“Was there a feral woman with you in your tent on Sunday, May, 8th at the campground at the historic, Sunrise Ferry Landing?”
No. That was snoring, not growling. I was surprised by a 10 P.M. visit by wife, Lois, daughter, Laura, and son-in-law and friend, Andy. Earlier, I had cancelled plans for Lois to come up to find me on Mother’s Day evening after feeling guilty about asking her to make the long drive on her special day. Nonetheless, after their postprandial slumber, they piled in the car and somehow located my tent – in the dark – off a trail – off the dead- end gravel road that leads to the Wisconsin landing. Impossible! I was astounded they found me and yes, it took awhile for it to register that the voices outside and flashlight beam on my tent were more than a dream. I fumbled about in the tent for about 15 minutes trying to wake up, wriggle my way out of the mummy bag (funky zipper) and get dressed enough to meet company. They attributed my lengthy tent exit to an extra-species liaison – as in “the feral woman.” The story has gotten out of hand and I hope that my explanation here puts that rumor to rest. And oh yes, the scratches across my back are healing nicely.
“Why did you paddle upstream on the St. Croix? Wouldn’t it have been easier to go downstream?”
I found this route described in James Taylor Dunn’s’ book, The St. Croix – Midwest Border River.
Henry Schoolcraft and Joseph Nicollet
both used St. Peter (now Mendota) as their launch point with Madeline Island their destination. Of course, travel over the centuries went both directions – it was a highway after all and the shortest water route between the Great Lakes and the Mississippi for this area. Both gentlemen left journals of their travels, in 1832 and 1837 respectively and both went south to north provisioning first at St. Peter and then paddling their way to Madeline. That just felt right to me as well.
Letting things warm up a bit by paddling south to north – I felt Superior would be best traveled with 30 days of Spring to warm the water up while I made my way towards it.
“urban to non-urban” – accepting that this wasn’t a wilderness journey but knowing there was still wild to be found.
I wanted to experience the industrialized Mississippi but for aesthetic reasons, I wanted to progress towards a more natural environ. For that reason, the Apostle Islands via the unfettered Bois Brule river seemed a better destination than St. Paul.
Since the Brule flows north and the St. Croix, south, there was no avoiding the fact that I would have to go up one and down another. Going up the St. Croix which has backwaters, lake-like conditions for miles and many opportunities to duck out of the current, was not as difficult as it may seem from the off-river perspective. Add to that the prevailing south winds that often make downstream travel on the St. Croix a surprisingly tough slog for many paddlers. Of course, I was blessed with a north wind in my face for much of May – go figure. The Bois Brule on the other hand flows fast with seemingly continuous rapids and though sprinkled with stretches of slower water, it is a formidable up-stream endeavor. I chose 164 miles of St. Croix upstream over 44 miles of Bois Brule upstream for all these reasons. I would like to try it in reverse however. Did I just say that out loud?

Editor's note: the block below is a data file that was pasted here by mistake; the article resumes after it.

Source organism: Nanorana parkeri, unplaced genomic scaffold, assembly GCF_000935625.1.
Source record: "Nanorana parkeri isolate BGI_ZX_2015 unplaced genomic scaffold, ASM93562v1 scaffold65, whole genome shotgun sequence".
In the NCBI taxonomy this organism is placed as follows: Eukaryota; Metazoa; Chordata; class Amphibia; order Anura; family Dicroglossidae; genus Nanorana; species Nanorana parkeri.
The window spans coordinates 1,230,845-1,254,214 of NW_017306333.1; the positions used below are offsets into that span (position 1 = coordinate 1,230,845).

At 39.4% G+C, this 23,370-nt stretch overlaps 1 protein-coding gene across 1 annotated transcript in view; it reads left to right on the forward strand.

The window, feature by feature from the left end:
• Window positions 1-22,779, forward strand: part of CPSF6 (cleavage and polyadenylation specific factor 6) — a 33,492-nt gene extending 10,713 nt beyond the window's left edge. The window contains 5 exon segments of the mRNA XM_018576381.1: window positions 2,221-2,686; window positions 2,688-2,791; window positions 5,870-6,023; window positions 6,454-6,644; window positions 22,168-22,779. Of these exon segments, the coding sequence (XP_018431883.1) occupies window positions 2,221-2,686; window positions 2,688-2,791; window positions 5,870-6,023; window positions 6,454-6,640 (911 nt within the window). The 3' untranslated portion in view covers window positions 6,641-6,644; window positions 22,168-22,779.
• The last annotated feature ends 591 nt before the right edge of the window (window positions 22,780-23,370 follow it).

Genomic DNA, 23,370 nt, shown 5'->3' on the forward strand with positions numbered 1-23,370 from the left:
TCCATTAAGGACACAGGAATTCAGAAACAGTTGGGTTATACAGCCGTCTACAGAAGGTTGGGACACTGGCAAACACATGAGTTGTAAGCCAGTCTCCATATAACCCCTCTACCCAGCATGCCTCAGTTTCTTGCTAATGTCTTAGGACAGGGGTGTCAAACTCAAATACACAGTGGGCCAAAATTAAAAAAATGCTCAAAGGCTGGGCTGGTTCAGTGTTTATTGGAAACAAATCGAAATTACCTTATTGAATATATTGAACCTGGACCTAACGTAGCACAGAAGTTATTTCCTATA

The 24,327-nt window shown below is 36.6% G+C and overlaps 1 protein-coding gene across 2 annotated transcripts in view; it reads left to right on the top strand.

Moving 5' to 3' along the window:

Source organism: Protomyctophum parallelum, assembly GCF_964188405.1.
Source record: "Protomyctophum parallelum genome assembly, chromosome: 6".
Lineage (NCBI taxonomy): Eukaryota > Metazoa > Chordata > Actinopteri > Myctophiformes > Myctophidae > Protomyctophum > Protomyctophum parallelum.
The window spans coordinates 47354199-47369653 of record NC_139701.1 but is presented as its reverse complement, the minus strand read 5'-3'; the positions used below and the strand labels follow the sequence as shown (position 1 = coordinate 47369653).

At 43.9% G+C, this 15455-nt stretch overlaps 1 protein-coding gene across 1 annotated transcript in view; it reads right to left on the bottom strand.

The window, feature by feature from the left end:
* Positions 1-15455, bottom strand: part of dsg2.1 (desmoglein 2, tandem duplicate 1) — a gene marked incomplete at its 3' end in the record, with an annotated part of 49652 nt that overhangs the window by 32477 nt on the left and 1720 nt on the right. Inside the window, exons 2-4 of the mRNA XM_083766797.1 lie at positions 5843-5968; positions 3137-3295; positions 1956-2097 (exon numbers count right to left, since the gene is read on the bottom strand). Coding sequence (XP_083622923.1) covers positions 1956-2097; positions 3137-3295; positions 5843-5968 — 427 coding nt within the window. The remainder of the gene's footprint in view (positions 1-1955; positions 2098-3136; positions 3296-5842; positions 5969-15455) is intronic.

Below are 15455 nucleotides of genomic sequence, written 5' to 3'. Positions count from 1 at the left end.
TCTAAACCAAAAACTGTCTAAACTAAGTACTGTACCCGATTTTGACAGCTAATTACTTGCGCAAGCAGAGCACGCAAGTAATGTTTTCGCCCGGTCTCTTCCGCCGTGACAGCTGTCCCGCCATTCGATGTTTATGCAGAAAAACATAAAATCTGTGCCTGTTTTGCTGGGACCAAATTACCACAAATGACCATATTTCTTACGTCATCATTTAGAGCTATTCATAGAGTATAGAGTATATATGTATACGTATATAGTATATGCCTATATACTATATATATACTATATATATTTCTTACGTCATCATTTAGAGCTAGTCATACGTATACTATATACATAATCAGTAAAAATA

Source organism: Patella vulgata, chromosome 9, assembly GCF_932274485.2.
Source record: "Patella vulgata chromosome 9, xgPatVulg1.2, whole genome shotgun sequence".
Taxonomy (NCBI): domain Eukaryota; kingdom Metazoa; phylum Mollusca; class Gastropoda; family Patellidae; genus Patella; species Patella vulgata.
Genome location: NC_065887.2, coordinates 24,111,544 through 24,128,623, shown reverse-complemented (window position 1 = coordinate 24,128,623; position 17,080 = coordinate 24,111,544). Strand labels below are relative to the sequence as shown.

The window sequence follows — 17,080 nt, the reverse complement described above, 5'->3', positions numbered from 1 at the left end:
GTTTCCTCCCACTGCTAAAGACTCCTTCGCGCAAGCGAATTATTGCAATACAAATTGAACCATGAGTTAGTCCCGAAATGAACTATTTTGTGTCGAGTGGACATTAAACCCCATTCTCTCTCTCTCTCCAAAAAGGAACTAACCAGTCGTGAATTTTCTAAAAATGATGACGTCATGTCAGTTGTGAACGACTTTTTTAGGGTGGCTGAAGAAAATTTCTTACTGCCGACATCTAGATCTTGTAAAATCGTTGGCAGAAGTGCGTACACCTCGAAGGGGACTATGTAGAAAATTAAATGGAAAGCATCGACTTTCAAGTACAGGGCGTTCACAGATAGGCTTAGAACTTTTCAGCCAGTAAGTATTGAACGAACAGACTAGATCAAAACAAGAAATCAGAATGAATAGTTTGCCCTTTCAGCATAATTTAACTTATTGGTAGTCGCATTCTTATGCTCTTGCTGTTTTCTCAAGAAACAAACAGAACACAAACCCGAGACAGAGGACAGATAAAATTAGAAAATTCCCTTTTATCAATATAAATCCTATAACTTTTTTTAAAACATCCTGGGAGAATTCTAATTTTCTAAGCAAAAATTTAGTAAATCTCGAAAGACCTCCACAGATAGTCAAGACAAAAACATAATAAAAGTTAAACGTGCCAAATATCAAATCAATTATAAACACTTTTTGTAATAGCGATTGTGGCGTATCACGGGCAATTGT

“You left on your trip May 1st and were out of contact until the following morning. On that same day, special forces found Osama bin Laden. Is there any connection between the two events?”
I’m sorry, but if I told you…..well…..you know. And this leads to the next question.
FAQ # 4
“What’s your next adventure?” – or sub-text at home – “Are you planning to look for a job?”
Well, many ideas incubating but none ready for hatching and, “yes”, respectively. I am fascinated by the Great Lakes and think about the paddle from Madeline Island to Sault Ste Marie and beyond again following Indian and Trader routes. Also, I just finished reading Sigurd Olsons’s, The Lonely Land, his account of a 5oo mile Canadian paddling adventure exploring a historic Hudson Bay Company trading route. That’s got me thinking, too.
Pertaining to the second question, I enjoyed three days of work with fantastic science teachers through the Center for Global Environmental Education at Hamline University in St. Paul, MN. Part of the Center’s mission is to develop and facilitate continuing education programs for school-room professionals combining outdoor classroom strategies and environmental education. We spent three of the loveliest Minnesota summer days imaginable exploring the St. Croix river at Interstate Park near Taylor’s Falls and at Afton State Park, downriver and about 25 miles east of St. Paul. It was a treat to spend three days with great staff, engaging content and the camaraderie of dedicated teachers committed to bringing the classroom outdoors. Oh, and here’s a must-read link for anyone, but particularly out-door leaning educators, to an abstract of an hilarious article in the New Yorker.
Hamline is offering a second Rivers Institute on the Mississippi at the end of July. Check it out. I’ll be involved in that as well. Beyond that, let me know if you have any openings.
“Corey, are you fully recovered from any effects of the trip? You are pretty darn old and we were concerned about you out there, all by yourself, and oh, did already I mention, your advanced years.“
Pretty much. Gained some weight back. My fingers on my right hand are again flailing away on the banjo and uke at pre-trip speed. My left shoulder which began complaining on day 16 still has a few choice words but we are on a much more friendly basis now. However, the effects of friendships deepened, challenges met and my wonder and excitement about the trail ahead are gladly, still lingering.
Thanks for checking in – Corey